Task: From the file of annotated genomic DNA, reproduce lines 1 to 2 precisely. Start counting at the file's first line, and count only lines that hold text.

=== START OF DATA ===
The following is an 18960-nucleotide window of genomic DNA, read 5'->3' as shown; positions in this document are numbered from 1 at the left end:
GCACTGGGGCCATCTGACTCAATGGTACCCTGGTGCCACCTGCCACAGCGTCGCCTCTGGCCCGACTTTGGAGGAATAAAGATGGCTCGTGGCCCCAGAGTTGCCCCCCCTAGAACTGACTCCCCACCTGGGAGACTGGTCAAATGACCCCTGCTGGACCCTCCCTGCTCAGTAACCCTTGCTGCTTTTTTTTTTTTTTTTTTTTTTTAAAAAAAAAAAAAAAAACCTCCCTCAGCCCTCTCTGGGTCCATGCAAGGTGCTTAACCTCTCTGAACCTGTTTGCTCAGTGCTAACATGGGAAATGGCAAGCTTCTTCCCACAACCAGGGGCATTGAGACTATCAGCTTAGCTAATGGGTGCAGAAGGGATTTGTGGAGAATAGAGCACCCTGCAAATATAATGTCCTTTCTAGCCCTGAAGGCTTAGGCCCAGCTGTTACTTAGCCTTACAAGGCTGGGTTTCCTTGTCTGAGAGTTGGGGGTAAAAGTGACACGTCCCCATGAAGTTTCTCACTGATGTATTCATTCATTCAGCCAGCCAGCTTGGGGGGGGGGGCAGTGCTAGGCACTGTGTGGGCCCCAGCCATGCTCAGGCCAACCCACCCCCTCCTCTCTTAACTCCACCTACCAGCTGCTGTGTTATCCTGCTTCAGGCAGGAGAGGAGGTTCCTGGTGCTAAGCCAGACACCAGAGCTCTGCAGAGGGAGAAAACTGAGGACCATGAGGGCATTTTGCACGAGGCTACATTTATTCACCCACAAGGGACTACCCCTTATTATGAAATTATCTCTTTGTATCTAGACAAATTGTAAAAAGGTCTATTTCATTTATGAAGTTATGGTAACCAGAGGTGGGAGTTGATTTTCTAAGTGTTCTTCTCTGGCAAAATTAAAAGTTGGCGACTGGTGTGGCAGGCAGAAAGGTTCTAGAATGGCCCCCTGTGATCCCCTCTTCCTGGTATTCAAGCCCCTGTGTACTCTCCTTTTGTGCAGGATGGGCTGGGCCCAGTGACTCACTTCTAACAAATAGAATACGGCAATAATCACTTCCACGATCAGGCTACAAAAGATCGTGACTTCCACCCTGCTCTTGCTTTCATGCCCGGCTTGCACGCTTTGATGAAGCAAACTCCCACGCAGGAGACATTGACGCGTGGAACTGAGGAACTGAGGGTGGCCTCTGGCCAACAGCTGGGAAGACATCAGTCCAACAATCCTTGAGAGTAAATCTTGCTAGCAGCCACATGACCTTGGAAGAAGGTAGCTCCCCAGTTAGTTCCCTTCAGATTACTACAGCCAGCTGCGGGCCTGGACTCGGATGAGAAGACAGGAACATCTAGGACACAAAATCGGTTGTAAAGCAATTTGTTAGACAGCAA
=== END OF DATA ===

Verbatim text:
The following is an 18960-nucleotide window of genomic DNA, read 5'->3' as shown; positions in this document are numbered from 1 at the left end:
GCACTGGGGCCATCTGACTCAATGGTACCCTGGTGCCACCTGCCACAGCGTCGCCTCTGGCCCGACTTTGGAGGAATAAAGATGGCTCGTGGCCCCAGAGTTGCCCCCCCTAGAACTGACTCCCCACCTGGGAGACTGGTCAAATGACCCCTGCTGGACCCTCCCTGCTCAGTAACCCTTGCTGCTTTTTTTTTTTTTTTTTTTTTTTAAAAAAAAAAAAAAAAACCTCCCTCAGCCCTCTCTGGGTCCATGCAAGGTGCTTAACCTCTCTGAACCTGTTTGCTCAGTGCTAACATGGGAAATGGCAAGCTTCTTCCCACAACCAGGGGCATTGAGACTATCAGCTTAGCTAATGGGTGCAGAAGGGATTTGTGGAGAATAGAGCACCCTGCAAATATAATGTCCTTTCTAGCCCTGAAGGCTTAGGCCCAGCTGTTACTTAGCCTTACAAGGCTGGGTTTCCTTGTCTGAGAGTTGGGGGTAAAAGTGACACGTCCCCATGAAGTTTCTCACTGATGTATTCATTCATTCAGCCAGCCAGCTTGGGGGGGGGGGCAGTGCTAGGCACTGTGTGGGCCCCAGCCATGCTCAGGCCAACCCACCCCCTCCTCTCTTAACTCCACCTACCAGCTGCTGTGTTATCCTGCTTCAGGCAGGAGAGGAGGTTCCTGGTGCTAAGCCAGACACCAGAGCTCTGCAGAGGGAGAAAACTGAGGACCATGAGGGCATTTTGCACGAGGCTACATTTATTCACCCACAAGGGACTACCCCTTATTATGAAATTATCTCTTTGTATCTAGACAAATTGTAAAAAGGTCTATTTCATTTATGAAGTTATGGTAACCAGAGGTGGGAGTTGATTTTCTAAGTGTTCTTCTCTGGCAAAATTAAAAGTTGGCGACTGGTGTGGCAGGCAGAAAGGTTCTAGAATGGCCCCCTGTGATCCCCTCTTCCTGGTATTCAAGCCCCTGTGTACTCTCCTTTTGTGCAGGATGGGCTGGGCCCAGTGACTCACTTCTAACAAATAGAATACGGCAATAATCACTTCCACGATCAGGCTACAAAAGATCGTGACTTCCACCCTGCTCTTGCTTTCATGCCCGGCTTGCACGCTTTGATGAAGCAAACTCCCACGCAGGAGACATTGACGCGTGGAACTGAGGAACTGAGGGTGGCCTCTGGCCAACAGCTGGGAAGACATCAGTCCAACAATCCTTGAGAGTAAATCTTGCTAGCAGCCACATGACCTTGGAAGAAGGTAGCTCCCCAGTTAGTTCCCTTCAGATTACTACAGCCAGCTGCGGGCCTGGACTCGGATGAGAAGACAGGAACATCTAGGACACAAAATCGGTTGTAAAGCAATTTGTTAGACAGCAA